It was hard to guess what to expect from The Great Flood—a piece new enough to not have any reviews yet—before it came to Durham’s Reynolds Theater on November 5, the night after making its first impression on New York at Carnegie Hall. We knew it was a collaboration by filmmaker Bill Morrison and guitarist Bill Frisell, pairing edited archival footage with chameleonic live Americana. We knew its subject was the catastrophic Mississippi River flood of 1927 and the resultant Great Migration of Southern African-Americans, which had far-reaching cultural consequences, such as accelerating the confluence of acoustic blues with diverse strains of jazz, pop, and electronic technology. But none of this predicted how the piece would slant, how it would feel. Would it be political, polemical, tragic, nostalgic, journalistic, abstract?
The answer turned out, with deceptive simplicity, to be “Yes.” The Great Flood’s multifaceted perspective and openness to interpretation are crucial to its tremendous appeal. It probably also helps that this is familiar territory for all involved. Fresh off an album and multimedia show inspired by the portrait photography of Mike Disfarmer, Frisell has a subtle way of responding to archival images with reverent but honest music, never overstating his case. And Morrison—creator of the sublime Decasia—is well-practiced in the filmic interplay of preservation and falsification, which is to say, history and memory. Frisell and Morrison have already worked together on The Film of Her and The Mesmerist, while Frisell’s ensemble—bassist Tony Scherr, drummer Kenny Wollesen, and scene-stealing trumpeter Ron Miles—are longtime friends and collaborators. These layers of experience and familiarity were evident in the richness and polish of the presentation, which ranks high among the most purely enjoyable Duke Performances shows I’ve seen.
The overriding tone of The Great Flood is contemplative and elegiac. At the most basic level, it taps into the fascination of seeing how people from another era looked and behaved—or at least how they looked and behaved around cameras, under extraordinary circumstances. Filmed images of majestic proportions, many drawn from the Fox Movietone Archives and the National Archive, stretch out in moody grays, flickering with distortions that visually echo the cultural disintegration being documented. Viewed for extended durations, with musical enhancement, they take on mythic qualities; the simple stroke of a hoe in the earth like a kind of folkloric poetry. Thrilling polyrhythms take shape and dissolve in some hard-to-locate space between the mimetic action, the livid defects in the film, and the music. In titled, chronological sections, we experience the flood, the migration, and the aftermath, with motifs of flowing water asserting the implacable, one-way current of time.
NPR jazz blogger Patrick Jarenwattananon wrote, “Frisell is known largely for drawing upon the affects of Americana—folk, country and western, what-have-you—in ways you wouldn’t immediately call jazz, but which draw from jazz in a way that implies no better descriptor.” This limber, erudite, but personal vision is a great fit for The Great Flood, which calls for a band that can put across the interrelated diversity of the era’s musical styles in a coherent package. Though it filled Reynolds Theater with drafts of Dixieland and ragtime, spirituals and electric blues, the band’s sound was all of a piece—bright, beautiful, humble music that felt spry and wakeful even at its most solemn. Miles smoldered, utterly in control whether holding down a slithering noir or vocalizing comically through the horn. Frisell twinkled, making flawless understatement sound effortless. It was refreshing to hear a clean electric guitar played with no trace of attitude, no vestige of youth-tribe affiliation: just clarity, precision, and a sensitive spirit anchored by impeccable taste. Thanks to the vanishingly relaxed rhythm section, you could hear it perfectly.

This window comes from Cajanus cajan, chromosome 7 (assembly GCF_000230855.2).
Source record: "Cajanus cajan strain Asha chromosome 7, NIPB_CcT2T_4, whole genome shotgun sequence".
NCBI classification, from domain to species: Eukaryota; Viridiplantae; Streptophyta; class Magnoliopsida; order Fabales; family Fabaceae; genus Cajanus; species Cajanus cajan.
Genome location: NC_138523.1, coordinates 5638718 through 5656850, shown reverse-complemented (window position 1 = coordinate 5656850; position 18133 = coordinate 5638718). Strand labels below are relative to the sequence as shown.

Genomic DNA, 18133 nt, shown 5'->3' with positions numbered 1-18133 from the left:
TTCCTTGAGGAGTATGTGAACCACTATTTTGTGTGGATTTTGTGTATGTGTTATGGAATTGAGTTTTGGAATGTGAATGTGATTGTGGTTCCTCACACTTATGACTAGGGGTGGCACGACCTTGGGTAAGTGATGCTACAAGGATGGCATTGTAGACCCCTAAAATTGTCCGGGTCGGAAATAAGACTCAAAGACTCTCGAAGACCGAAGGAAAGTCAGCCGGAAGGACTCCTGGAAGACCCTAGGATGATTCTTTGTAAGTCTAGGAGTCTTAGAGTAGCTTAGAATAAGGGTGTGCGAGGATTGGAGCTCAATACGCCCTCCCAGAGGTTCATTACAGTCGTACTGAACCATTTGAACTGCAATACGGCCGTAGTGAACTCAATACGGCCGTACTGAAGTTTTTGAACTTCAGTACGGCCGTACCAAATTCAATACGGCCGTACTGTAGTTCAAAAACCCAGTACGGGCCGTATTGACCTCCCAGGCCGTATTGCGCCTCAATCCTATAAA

Though The Great Flood is far from pedagogical, it includes a few much-needed notes of scathing irony to make sure we don’t completely zone out and forget what was as stake here. After sections on “Sharecroppers” and “The Flood,” a fast-moving montage of a period Sears Roebuck catalog—that Bible of middle-class conspicuous consumption, rendered obscene in context of lower-class privation—provides a jolt of visual energy and mordant wit. And the “Politicians” section conjures a fury with impotent statesmen that stirs recent memories of Katrina, as the lily-white captains of industry strike photo ops with the dispossessed, framed with fake-cheery, can-do music. But more often, you read between the lines to discern the scope of the tragedy and the racial strife of the Jim Crow South. The film feels more intimately human, more tender and existential, than political.
Nature drives culture; heroism is local; everything passes and nothing is redeemed, but people help each other, and life makes its way—these are the kinds of thoughts I took away from the theater. Social lines break but life is ultimately continuous. Two late scenes drove this home beautifully. In one, close-ups of the fingers of a Southern blues diaspora were like a fossil record of a dispersed—but clearly not vanished—culture. In the other, a congregation filing out of a church looked like a river, almost a flood. Their palpable sense of common cause was the levee, to which The Great Flood shows a respect that inspires awe.